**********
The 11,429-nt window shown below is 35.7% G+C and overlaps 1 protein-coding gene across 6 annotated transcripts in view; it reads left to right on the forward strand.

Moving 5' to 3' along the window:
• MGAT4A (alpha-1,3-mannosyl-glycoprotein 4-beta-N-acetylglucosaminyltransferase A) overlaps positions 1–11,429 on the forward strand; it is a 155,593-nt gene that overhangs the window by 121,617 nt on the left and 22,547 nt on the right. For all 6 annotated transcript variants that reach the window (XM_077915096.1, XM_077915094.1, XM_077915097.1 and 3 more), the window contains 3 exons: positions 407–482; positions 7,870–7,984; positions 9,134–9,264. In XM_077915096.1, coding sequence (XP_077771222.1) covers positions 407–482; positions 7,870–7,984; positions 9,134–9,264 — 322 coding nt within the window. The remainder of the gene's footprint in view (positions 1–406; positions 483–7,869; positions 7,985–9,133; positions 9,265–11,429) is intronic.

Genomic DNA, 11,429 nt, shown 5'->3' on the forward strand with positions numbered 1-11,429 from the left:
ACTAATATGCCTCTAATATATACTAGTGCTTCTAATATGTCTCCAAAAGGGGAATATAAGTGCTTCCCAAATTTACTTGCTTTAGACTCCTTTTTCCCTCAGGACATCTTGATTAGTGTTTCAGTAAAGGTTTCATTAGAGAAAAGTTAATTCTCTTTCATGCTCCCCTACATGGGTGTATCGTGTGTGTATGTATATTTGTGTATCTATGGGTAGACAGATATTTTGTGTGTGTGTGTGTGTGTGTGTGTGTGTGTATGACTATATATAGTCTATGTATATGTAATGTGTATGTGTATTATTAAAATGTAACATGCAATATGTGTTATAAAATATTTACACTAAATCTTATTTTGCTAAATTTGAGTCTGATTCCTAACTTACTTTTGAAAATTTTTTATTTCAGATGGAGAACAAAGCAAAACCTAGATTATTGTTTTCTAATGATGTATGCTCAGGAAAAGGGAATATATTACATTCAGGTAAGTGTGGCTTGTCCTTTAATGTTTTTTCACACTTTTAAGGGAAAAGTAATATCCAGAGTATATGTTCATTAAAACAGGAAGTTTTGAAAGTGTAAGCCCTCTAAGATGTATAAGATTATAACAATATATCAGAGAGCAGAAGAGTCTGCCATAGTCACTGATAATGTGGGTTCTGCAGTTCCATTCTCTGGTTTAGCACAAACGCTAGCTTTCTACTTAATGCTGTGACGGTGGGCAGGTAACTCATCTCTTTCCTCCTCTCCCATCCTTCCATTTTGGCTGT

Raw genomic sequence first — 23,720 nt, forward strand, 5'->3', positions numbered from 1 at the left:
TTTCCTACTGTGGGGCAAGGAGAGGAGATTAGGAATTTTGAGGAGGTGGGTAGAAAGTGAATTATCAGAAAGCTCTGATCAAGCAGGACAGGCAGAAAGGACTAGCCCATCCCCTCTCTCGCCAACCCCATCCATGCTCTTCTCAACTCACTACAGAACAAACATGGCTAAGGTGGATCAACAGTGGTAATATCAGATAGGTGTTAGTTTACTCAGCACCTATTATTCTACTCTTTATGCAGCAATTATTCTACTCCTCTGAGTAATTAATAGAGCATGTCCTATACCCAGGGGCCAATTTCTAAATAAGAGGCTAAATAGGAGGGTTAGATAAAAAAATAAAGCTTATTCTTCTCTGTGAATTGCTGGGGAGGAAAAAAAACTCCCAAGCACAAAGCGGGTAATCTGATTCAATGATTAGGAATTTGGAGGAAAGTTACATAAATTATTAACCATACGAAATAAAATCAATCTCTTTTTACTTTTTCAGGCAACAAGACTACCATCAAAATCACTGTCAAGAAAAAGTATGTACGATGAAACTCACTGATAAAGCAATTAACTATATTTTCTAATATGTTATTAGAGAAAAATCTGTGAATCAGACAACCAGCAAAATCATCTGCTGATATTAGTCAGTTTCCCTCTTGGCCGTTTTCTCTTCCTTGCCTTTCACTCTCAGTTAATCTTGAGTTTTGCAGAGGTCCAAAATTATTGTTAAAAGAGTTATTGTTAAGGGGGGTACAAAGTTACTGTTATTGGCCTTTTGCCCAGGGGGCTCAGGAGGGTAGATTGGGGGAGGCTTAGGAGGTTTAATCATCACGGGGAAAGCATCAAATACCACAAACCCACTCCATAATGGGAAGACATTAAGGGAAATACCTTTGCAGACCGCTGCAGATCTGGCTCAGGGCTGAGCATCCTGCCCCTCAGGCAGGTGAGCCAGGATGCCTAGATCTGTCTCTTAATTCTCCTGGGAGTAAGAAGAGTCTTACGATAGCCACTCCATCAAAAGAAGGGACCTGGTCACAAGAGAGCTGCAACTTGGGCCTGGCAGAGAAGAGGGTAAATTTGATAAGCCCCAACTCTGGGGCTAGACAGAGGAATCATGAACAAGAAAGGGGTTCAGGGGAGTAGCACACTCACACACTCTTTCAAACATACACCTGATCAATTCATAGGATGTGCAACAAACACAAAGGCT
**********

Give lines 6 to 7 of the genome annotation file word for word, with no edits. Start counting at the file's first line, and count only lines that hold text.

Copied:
Raw genomic sequence first — 23,720 nt, forward strand, 5'->3', positions numbered from 1 at the left:
TTTCCTACTGTGGGGCAAGGAGAGGAGATTAGGAATTTTGAGGAGGTGGGTAGAAAGTGAATTATCAGAAAGCTCTGATCAAGCAGGACAGGCAGAAAGGACTAGCCCATCCCCTCTCTCGCCAACCCCATCCATGCTCTTCTCAACTCACTACAGAACAAACATGGCTAAGGTGGATCAACAGTGGTAATATCAGATAGGTGTTAGTTTACTCAGCACCTATTATTCTACTCTTTATGCAGCAATTATTCTACTCCTCTGAGTAATTAATAGAGCATGTCCTATACCCAGGGGCCAATTTCTAAATAAGAGGCTAAATAGGAGGGTTAGATAAAAAAATAAAGCTTATTCTTCTCTGTGAATTGCTGGGGAGGAAAAAAAACTCCCAAGCACAAAGCGGGTAATCTGATTCAATGATTAGGAATTTGGAGGAAAGTTACATAAATTATTAACCATACGAAATAAAATCAATCTCTTTTTACTTTTTCAGGCAACAAGACTACCATCAAAATCACTGTCAAGAAAAAGTATGTACGATGAAACTCACTGATAAAGCAATTAACTATATTTTCTAATATGTTATTAGAGAAAAATCTGTGAATCAGACAACCAGCAAAATCATCTGCTGATATTAGTCAGTTTCCCTCTTGGCCGTTTTCTCTTCCTTGCCTTTCACTCTCAGTTAATCTTGAGTTTTGCAGAGGTCCAAAATTATTGTTAAAAGAGTTATTGTTAAGGGGGGTACAAAGTTACTGTTATTGGCCTTTTGCCCAGGGGGCTCAGGAGGGTAGATTGGGGGAGGCTTAGGAGGTTTAATCATCACGGGGAAAGCATCAAATACCACAAACCCACTCCATAATGGGAAGACATTAAGGGAAATACCTTTGCAGACCGCTGCAGATCTGGCTCAGGGCTGAGCATCCTGCCCCTCAGGCAGGTGAGCCAGGATGCCTAGATCTGTCTCTTAATTCTCCTGGGAGTAAGAAGAGTCTTACGATAGCCACTCCATCAAAAGAAGGGACCTGGTCACAAGAGAGCTGCAACTTGGGCCTGGCAGAGAAGAGGGTAAATTTGATAAGCCCCAACTCTGGGGCTAGACAGAGGAATCATGAACAAGAAAGGGGTTCAGGGGAGTAGCACACTCACACACTCTTTCAAACATACACCTGATCAATTCATAGGATGTGCAACAAACACAAAGGCT